By Orville Williams
With less than a week to go until the Antigua Public Utilities Authority’s (APUA) disconnection waiver comes to an end, customers across the island are scrambling to get their accounts in order.
The company announced last week that the nine-month waiver of disconnections, as part of its Covid-19 relief efforts, would end on January 31. This means utility services for both residential and commercial customers will be liable for disconnections starting February 1.
APUA spokeswoman Sharifa George told Observer yesterday that the announcement almost immediately prompted action from customers.
“It’s definitely started a buzz [and] definitely got persons mobilised,” she said. “We’ve noticed that there’s been an increase in customer traffic, persons have been frequenting the Credit Control Department and persons have also been making payments.
“The payments we have been receiving recently have varied; some are simply down payments or installments and there are also persons who are just bringing their accounts up to date with a lump sum. So, we’re seeing a variety in terms of the types of payments and the response has definitely been consistent,” George explained.
During the pandemic last year, APUA’s relief efforts included payment plans, discounts on electricity bills – as much as 25 percent at one point – and, perhaps the most welcomed, a temporary suspension of disconnections on all its utility services.
George further told Observer that APUA has not yet arrived at a specific figure for the amount of people that benefited from the disconnection waiver over the last several months. What APUA did have – but wouldn’t disclose – was the overall sum that had previously been outstanding and how much that figure increased since the implementation of the Covid-19 relief efforts.
“I can say with certainty that there are persons who have definitely enjoyed those benefits and there are persons who continue to do so because they would have established arrangements with a payment plan.
“We noticed a trickle-off early last year when the utility relief efforts were implemented and it continued to trickle off up until recently, when the announcement was made,” George said.
Meanwhile, persons who continue to deal with the financial impact of the pandemic, but are at least able to make payments, can negotiate further arrangements.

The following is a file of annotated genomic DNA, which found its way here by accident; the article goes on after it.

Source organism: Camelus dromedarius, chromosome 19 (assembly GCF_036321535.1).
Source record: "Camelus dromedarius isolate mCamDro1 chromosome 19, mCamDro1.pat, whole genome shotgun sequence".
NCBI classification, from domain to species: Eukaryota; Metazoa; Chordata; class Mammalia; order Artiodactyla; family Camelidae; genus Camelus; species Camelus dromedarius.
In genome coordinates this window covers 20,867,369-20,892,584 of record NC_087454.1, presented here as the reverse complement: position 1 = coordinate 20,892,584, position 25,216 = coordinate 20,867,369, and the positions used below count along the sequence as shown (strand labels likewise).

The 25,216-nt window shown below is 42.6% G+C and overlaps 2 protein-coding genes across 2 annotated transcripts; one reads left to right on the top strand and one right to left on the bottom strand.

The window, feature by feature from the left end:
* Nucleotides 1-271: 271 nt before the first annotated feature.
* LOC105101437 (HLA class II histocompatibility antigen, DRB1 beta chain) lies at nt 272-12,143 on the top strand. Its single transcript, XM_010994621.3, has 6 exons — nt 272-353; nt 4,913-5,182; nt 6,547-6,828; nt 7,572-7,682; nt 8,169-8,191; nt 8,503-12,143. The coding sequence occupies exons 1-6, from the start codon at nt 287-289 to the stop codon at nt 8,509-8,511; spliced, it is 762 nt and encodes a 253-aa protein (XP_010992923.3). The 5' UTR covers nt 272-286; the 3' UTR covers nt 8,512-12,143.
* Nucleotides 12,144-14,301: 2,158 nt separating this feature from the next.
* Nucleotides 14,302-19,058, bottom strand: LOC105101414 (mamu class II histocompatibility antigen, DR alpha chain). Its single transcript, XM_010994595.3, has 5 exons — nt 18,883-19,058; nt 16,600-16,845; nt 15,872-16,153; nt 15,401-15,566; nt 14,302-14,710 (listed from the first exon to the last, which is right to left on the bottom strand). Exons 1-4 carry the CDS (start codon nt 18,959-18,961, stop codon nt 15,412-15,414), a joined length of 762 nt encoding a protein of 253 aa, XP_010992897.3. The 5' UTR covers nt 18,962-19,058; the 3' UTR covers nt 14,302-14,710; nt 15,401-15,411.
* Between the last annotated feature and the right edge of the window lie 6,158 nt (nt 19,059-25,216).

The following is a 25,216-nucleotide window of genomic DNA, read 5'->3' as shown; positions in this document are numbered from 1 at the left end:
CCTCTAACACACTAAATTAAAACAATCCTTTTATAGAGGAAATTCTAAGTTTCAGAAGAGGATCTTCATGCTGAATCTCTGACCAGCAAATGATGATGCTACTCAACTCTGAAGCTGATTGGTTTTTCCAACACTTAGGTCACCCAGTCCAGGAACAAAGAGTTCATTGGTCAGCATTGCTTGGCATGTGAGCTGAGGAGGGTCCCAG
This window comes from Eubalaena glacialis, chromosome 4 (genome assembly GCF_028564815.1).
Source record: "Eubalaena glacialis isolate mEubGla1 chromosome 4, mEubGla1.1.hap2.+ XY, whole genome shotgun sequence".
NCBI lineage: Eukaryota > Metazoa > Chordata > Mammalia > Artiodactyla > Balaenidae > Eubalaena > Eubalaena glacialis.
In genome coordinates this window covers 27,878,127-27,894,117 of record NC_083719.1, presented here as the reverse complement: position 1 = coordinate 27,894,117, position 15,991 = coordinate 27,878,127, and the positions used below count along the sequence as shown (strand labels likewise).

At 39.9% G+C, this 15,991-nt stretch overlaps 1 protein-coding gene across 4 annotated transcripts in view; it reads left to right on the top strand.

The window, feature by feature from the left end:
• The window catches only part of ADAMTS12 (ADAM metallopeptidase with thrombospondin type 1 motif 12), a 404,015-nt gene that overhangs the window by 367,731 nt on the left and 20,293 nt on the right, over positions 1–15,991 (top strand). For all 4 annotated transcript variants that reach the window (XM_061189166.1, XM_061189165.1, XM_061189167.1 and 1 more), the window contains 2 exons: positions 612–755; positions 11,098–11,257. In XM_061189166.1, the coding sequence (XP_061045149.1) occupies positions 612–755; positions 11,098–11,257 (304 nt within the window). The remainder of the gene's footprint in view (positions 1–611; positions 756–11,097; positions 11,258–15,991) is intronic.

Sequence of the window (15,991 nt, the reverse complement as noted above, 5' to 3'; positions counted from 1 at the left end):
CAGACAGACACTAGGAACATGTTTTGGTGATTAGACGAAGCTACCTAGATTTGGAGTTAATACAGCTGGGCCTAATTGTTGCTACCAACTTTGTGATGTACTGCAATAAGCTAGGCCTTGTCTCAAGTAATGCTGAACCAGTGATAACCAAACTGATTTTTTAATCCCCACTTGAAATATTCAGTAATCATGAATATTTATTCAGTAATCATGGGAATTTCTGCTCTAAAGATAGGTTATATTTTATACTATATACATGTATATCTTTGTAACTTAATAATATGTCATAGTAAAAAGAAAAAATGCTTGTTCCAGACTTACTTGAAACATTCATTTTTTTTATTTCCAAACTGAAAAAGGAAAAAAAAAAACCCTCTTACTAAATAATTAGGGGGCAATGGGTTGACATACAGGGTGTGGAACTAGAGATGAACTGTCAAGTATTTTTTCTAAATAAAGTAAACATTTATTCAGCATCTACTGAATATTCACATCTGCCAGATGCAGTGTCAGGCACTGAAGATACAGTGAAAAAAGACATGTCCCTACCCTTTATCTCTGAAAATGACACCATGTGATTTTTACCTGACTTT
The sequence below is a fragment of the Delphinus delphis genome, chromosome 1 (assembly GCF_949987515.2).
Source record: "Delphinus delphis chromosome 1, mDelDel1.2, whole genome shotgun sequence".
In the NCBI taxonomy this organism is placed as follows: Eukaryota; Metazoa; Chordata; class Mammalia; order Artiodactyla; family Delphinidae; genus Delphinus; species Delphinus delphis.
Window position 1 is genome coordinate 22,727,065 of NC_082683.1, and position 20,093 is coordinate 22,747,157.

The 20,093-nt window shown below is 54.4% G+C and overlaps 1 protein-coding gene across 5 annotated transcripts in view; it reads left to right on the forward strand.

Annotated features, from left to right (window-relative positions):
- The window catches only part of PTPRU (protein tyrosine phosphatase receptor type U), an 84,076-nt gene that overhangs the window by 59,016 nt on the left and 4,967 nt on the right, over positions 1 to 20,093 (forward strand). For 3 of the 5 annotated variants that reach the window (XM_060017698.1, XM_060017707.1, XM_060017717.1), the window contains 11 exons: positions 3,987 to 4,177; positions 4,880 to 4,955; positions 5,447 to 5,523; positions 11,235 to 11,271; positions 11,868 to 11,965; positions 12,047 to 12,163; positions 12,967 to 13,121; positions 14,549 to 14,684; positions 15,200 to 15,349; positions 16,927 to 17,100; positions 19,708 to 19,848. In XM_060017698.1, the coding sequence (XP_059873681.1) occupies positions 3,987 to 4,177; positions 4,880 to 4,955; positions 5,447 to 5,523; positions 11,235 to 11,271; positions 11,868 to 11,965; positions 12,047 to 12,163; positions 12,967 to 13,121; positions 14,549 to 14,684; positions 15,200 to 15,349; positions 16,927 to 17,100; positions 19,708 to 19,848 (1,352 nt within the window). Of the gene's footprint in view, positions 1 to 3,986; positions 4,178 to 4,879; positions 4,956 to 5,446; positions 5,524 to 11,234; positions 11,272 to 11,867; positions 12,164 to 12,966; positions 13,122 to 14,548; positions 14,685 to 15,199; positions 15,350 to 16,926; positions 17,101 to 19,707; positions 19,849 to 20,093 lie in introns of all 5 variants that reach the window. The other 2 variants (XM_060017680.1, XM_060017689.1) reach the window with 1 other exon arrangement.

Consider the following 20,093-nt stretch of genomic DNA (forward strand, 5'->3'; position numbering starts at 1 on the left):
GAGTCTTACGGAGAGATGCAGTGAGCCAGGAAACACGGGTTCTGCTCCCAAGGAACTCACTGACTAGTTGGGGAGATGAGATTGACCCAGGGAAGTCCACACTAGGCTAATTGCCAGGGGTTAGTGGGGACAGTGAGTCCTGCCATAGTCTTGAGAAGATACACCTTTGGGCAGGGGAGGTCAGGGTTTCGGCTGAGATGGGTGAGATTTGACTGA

“What that person will have to do currently is make a down payment to bring down the outstanding amount – just about 50 percent – and they would also have to come in with a photo ID.
“If it is that this person is not the account holder, they would have to bring a letter … saying they take full responsibility for liquidating the outstanding amount and also a note from the landlord, saying they acknowledge that this is the full responsibility of the tenant.
“Further to that, they will make their payment and over the course of maybe three to six months, they would liquidate the rest.”
While persons are making these installments, they will receive regular monthly bills for their continued utility service. In this regard, APUA is encouraging these customers to practice conservation methods, as monthly bills will have to be kept at a manageable amount, with the simultaneous installment payments.
For persons who are experiencing the brunt of the financial fallout with no income whatsoever, George says these situations will be handled on a case-by-case basis and escalated accordingly.
While residential customers are now coming out in greater numbers to settle their accounts, George explained that commercial customers were more consistent with keeping payments up to date during the pandemic last year.
As far as how many persons are on the disconnection list, George added that figure remains fluid, with persons still coming in to settle their accounts and establish payment arrangements. They are hopeful though, that the figure will continue to decrease by the end of the week.
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